[53]   In the case sub judice, a hearing was held in the juvenile court, before the defendants were transferred to criminal court, to determine if the defendants were eligible for transfer. The juvenile court found the vicious and heinous nature of the defendants' acts required transfer to the criminal court system. The defendants were convicted of a predicate Class X felony listed as such in the Presumptive Transfer Statute. Because the defendants in this case were individually evaluated by the juvenile court to determine if they were appropriate for transfer, and were subsequently found guilty of a predicate felony, and keeping in mind "the community's right to be protected" (705 ILCS 405/5-801 West 1998)), we find no equal protection violation.

[54]   b. Extended Juvenile Jurisdiction

[55]   Regarding the extended juvenile jurisdiction statute, imposition of that statute is not based on a certain crime committed by a minor defendant but, rather, on the State demonstrating to the juvenile court that transfer is necessary based on the seriousness of the crime and the history of the minor. 705 ILCS 405/5-810(1), (b) (West 2000). Further, juveniles are subject to extended jurisdiction only after the juvenile court determines it is appropriate. 705 ILCS 405/5-810 (West 1998). Those charged under the extended jurisdiction statute and Presumptive Transfer Statute are not similarly situated because the Presumptive Transfer Statute covers defendants who commit, not just any felony but, inter alia, Class X felonies, to be transferred to criminal court. The juvenile court considers whether there is probable cause to believe the facts alleged are true and then transfers the minor unless it is shown, by clear and convincing evidence, that the minor would be "amenable to the care, treatment, and training programs available through the facilities of the juvenile court." 705 ILCS 405/5-805(2)(b) (West Supp. 1999). The juvenile court has much more discretion when considering whether to transfer juveniles under extended juvenile jurisdiction; therefore, we do not find the defendants and minors transferred using extended juvenile jurisdiction to be similarly situated.

[56]   In conclusion, the legislature has the authority to punish an offense more severely if there is a rational basis to concluded the offense is a more pervasive threat to society. People v. Warwick, 251 Ill. App. 3d 65, 71, 621 N.E.2d 282 (1993). The defendants in this case were transferred under the Presumptive Transfer Statute after the juvenile court found the evidence demonstrated probable cause. The juvenile court also noted the brutal nature of the defendants' acts. The juveniles were then convicted of a Class X felony, a predicate felony under the Presumptive Transfer Statute, but one the State failed to list when it sought transfer of the defendants to the criminal court system. We do not find that there is any equal protection violation in this case because the defendants are not similarly situated and the State had a rational basis for constructing various laws regarding transfer of juveniles into the criminal courts system.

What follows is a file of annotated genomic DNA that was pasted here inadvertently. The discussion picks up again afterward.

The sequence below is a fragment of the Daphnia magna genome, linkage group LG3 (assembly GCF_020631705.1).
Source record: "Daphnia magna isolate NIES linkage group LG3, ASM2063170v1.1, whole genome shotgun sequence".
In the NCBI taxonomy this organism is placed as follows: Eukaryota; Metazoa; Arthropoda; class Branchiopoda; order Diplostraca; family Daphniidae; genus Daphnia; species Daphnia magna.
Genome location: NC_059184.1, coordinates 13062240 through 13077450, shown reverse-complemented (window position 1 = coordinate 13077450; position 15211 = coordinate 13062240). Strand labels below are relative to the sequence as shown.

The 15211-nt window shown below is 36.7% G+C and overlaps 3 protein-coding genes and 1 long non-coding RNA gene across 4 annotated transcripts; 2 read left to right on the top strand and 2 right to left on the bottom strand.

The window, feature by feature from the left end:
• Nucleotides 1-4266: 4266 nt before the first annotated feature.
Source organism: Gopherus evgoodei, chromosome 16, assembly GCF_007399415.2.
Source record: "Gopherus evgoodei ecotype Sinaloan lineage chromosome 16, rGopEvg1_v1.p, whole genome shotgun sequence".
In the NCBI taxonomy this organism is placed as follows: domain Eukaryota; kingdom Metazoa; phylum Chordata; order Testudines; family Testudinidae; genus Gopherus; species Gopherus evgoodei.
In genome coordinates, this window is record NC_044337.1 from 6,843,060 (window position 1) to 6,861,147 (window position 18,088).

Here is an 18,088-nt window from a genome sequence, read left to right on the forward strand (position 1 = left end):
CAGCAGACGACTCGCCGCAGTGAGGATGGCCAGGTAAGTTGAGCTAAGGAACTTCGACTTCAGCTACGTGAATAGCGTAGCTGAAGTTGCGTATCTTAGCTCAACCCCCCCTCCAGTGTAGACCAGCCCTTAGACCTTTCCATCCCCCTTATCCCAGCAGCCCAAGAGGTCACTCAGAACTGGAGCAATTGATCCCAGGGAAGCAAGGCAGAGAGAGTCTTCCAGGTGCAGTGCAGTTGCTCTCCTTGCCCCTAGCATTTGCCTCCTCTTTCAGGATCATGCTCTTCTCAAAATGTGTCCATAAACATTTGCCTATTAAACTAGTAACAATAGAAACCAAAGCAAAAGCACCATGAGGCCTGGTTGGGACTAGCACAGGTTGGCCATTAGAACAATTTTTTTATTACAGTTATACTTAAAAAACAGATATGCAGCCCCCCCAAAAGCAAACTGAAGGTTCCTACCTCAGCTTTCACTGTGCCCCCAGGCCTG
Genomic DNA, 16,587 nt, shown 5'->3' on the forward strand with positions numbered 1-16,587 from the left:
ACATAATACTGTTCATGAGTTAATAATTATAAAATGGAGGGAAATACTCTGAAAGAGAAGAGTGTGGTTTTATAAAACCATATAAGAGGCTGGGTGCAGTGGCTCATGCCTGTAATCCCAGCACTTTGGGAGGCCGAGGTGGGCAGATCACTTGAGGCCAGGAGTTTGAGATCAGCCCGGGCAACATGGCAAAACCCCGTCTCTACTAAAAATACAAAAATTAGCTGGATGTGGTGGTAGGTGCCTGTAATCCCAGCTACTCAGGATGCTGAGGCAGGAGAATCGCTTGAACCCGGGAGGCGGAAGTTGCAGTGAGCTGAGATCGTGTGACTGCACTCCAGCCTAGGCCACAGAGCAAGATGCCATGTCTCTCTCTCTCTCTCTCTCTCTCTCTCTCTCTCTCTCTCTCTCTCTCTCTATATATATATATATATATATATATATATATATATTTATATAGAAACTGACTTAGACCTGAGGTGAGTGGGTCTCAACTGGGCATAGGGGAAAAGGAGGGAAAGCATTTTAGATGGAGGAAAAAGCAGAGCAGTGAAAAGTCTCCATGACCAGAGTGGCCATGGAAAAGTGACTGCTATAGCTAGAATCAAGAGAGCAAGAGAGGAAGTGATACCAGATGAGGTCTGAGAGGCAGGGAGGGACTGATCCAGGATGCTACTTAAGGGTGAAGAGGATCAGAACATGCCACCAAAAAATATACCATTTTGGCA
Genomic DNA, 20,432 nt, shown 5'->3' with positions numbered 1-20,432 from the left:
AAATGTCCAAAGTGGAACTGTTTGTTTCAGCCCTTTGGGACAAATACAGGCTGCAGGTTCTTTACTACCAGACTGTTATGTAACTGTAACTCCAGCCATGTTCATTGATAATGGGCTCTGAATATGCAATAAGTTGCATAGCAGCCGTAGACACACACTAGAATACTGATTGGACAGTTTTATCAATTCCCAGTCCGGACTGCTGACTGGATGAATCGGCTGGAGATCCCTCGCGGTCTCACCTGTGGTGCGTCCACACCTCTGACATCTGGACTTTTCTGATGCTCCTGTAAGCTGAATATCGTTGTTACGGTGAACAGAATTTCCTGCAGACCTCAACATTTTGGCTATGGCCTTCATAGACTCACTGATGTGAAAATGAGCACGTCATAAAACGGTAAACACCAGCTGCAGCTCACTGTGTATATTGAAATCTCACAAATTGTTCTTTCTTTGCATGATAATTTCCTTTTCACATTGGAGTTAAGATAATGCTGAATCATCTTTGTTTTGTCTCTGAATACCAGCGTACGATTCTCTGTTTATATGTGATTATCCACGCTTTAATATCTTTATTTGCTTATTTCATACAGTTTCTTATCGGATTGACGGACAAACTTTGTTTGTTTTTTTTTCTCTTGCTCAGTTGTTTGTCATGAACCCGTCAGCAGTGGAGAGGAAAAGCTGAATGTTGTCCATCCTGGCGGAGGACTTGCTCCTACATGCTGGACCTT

[57]   III. Vagueness in the Presumptive Transfer Statute

[58]   The defendants argue that the Presumptive Transfer Statute is unconstitutionally vague because it fails to provide notice to minors regarding sentencing if they are acquitted of the predicate felony for which they were transferred. The State argues the language making all Class X felonies, other than armed violence, subject to the Presumptive Transfer Statute, removes any doubt and confusion regarding sentencing. We review this issue de novo. People v. Johnson, 335 Ill. App. 3d 805, 807, 780 N.E.2d 803 (2002).

[59]   A statute violates the due process clause on the basis of vagueness only if its terms are so ill defined that the ultimate decision as to its meaning rests on the opinions of the trier of fact, rather than on objective criteria. People ex rel. Sherman v. Cryns, 203 Ill. 2d 264, 786 N.E.2d 139 (2003). If a vagueness challenge does not impinge on first amendment rights, "'due process is satisfied if *** the statute's prohibitions are sufficiently definite, when measured by common understanding and practices, to give a person of ordinary intelligence fair warning as to what conduct is prohibited." Johnson, 335 Ill. App. 3d at 807, quoting People v. Izzo, 195 Ill. 2d 109, 113, 745 N.E.2d 548 (2001). "[A] statute is not unconstitutionally vague merely because one can imagine a hypothetical situations in which the meaning of some terms might be called into question." Izzo, 195 Ill. 2d at 113. The validity of the statute must be judged according to the particular facts of the case (Johnson, 335 Ill. App. 3d at 807); specifically, we must determine whether the Presumptive Transfer Statute is vague as it applies to the particular defendants (People v. Jihan, 127 Ill. 2d 379, 385, 537 N.E.2d 751 (1989)).